What is your background? Did you follow a specific training?

I started by studying in a science faculty in mathematics. Then, I chose to do a BTS in computer science, and then I finally reoriented myself towards graphic design, web development and pictorial art. Finally, for about five years, I have been fully involved in the creation using new technologies.

I trained myself as a self-taught artist in the different mediums of digital arts. There is no classical course in France to my knowledge that trains me in the different softwares I use for the moment. Today I am a full time artist. A part of my work is done as a freelancer and another part is part of collective projects. I will work for example for musical projects, concerts, exhibitions, branding or video clips for example, and this often in collaboration with other new media artists, visual artists…

 

What are your sources of inspiration?

My sources of inspiration are quite varied. I like to be inspired by other new media artists of course, but also by music, science, space… More precisely, I am passionate about experimental techno and dystopian science fiction. I try to be as interested as possible in all these themes and then let my imagination run wild.

What also inspires me is the contact with others. If the health crisis has pushed us to rethink exhibition models, we must not forget that I originally exhibited in physical places as part of interactive exhibitions and during VJing performances. These kind of exhibitions allow me to be in direct contact with the public, and I miss very much to be able to share my works other than through screens, to see the reactions on the faces, to talk to the spectators, to see them getting out of their shyness to go and dance in front of a work, to get out of their classical schema of action…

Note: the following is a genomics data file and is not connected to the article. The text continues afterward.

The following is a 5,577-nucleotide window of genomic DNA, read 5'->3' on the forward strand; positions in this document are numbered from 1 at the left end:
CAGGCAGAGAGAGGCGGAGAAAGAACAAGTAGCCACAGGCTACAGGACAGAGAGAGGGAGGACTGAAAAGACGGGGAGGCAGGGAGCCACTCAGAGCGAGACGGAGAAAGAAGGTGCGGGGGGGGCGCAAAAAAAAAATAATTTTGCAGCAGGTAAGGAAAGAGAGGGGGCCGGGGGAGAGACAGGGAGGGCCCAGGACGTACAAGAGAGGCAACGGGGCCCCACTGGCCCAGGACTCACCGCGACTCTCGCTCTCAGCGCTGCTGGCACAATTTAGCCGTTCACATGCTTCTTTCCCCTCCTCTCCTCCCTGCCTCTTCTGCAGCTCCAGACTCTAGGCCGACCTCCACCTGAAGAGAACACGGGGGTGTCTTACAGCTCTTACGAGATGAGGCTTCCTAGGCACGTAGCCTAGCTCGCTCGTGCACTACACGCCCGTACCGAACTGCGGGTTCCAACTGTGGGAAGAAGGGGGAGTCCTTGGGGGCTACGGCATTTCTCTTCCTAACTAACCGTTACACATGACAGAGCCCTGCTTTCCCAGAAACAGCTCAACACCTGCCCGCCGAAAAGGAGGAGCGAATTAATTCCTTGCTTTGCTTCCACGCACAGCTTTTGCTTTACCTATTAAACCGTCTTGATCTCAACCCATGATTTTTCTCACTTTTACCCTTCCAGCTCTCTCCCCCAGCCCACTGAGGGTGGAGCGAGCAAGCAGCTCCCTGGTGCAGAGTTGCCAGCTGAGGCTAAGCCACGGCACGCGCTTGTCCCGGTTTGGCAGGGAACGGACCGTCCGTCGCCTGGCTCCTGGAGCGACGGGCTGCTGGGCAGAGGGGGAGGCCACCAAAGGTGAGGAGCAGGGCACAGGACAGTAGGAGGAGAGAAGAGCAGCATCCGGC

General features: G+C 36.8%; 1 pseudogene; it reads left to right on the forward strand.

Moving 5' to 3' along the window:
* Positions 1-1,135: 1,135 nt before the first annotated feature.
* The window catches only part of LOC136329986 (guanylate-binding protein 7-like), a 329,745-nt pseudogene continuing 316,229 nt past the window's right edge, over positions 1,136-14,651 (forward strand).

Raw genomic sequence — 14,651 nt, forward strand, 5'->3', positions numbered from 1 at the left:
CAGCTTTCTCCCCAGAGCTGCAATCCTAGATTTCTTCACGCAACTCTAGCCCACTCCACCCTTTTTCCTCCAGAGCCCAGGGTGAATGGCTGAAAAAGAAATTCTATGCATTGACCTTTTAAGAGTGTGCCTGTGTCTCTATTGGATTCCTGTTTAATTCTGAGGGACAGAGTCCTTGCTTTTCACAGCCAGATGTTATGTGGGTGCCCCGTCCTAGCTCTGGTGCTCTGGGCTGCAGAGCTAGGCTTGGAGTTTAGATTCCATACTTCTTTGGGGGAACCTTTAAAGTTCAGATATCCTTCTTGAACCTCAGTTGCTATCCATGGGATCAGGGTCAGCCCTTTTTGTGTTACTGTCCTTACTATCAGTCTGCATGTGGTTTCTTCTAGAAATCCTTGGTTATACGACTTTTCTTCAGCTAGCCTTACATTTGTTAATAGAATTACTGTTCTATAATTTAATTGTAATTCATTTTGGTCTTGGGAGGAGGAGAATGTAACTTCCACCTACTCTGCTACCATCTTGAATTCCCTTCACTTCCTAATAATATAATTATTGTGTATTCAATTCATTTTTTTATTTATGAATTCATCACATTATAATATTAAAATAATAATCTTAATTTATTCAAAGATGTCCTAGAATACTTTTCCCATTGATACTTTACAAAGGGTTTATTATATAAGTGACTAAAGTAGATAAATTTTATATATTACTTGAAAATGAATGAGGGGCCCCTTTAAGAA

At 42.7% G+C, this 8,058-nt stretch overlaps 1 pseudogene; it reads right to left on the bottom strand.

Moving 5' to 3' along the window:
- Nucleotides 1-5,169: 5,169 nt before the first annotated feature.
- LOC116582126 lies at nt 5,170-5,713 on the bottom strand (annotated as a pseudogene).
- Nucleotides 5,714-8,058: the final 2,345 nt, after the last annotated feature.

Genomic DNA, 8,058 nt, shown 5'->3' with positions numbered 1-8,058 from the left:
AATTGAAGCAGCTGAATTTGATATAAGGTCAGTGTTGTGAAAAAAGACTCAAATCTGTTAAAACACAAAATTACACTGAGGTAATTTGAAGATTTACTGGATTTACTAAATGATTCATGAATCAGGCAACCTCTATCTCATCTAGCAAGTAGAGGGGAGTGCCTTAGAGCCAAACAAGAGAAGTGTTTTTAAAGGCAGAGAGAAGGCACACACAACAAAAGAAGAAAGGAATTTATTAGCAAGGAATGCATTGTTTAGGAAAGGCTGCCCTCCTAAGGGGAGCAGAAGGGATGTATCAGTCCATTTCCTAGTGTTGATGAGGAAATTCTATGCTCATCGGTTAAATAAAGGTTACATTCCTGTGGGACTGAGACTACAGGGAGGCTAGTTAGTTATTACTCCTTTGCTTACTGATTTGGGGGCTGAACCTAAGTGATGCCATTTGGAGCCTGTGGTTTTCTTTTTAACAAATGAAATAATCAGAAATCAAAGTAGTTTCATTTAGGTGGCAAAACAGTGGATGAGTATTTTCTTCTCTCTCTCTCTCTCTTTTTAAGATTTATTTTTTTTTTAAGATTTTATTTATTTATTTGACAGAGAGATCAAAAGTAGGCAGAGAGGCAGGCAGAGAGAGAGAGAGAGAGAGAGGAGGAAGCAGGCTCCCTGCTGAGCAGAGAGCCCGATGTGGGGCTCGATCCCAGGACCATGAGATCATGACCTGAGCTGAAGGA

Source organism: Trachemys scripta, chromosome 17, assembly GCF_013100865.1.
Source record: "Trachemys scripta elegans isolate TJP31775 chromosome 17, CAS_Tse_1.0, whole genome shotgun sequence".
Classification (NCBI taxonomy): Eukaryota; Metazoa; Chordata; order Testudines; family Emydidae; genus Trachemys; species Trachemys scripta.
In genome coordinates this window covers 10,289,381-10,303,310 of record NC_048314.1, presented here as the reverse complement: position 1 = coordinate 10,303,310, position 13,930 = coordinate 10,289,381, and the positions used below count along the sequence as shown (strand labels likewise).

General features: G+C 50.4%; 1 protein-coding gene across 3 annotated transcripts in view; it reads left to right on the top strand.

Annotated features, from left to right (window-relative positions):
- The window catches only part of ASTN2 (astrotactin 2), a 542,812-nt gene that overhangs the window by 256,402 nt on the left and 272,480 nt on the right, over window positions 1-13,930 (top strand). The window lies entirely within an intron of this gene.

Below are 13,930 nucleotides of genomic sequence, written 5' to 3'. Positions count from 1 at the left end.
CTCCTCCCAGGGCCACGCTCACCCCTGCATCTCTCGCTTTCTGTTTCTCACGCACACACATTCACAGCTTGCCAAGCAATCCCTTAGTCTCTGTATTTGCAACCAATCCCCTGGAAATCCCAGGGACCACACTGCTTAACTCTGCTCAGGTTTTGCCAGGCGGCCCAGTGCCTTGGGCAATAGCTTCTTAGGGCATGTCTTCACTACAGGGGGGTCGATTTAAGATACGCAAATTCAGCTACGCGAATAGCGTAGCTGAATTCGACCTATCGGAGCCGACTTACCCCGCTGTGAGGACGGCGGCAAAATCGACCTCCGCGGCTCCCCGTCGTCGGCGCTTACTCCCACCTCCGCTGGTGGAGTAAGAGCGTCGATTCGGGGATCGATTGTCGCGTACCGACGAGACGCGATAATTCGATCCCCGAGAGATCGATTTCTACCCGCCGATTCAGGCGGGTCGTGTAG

Describe a particular work/series.

The first work I would like to talk about is called A Fiber Move. In this work which is totally generative, that is to say created only from mathematical equations, I tried to build a bridge between the digital and the organic. My goal was to reproduce natural wave movements on filaments that can remind of synthetic fibers. What I like in this type of work is the blur they can create. They allow to have at the same time an image which is digital and yet animated by organic movements. The digital takes life, and the border with the real in our perception is reduced.
 

 

A Fiber Move, Dimitri Thouzery

Another work I would like to present is An attempt to. Here I used the technique of photogrammetry to “capture” a village square in point clouds, and I use this as a basis for modeling to try to bring the viewer to something larger, to connect our gaze to both the infinitely large and the infinitely small.”

 

An Attempt To, Dimitri Thouzery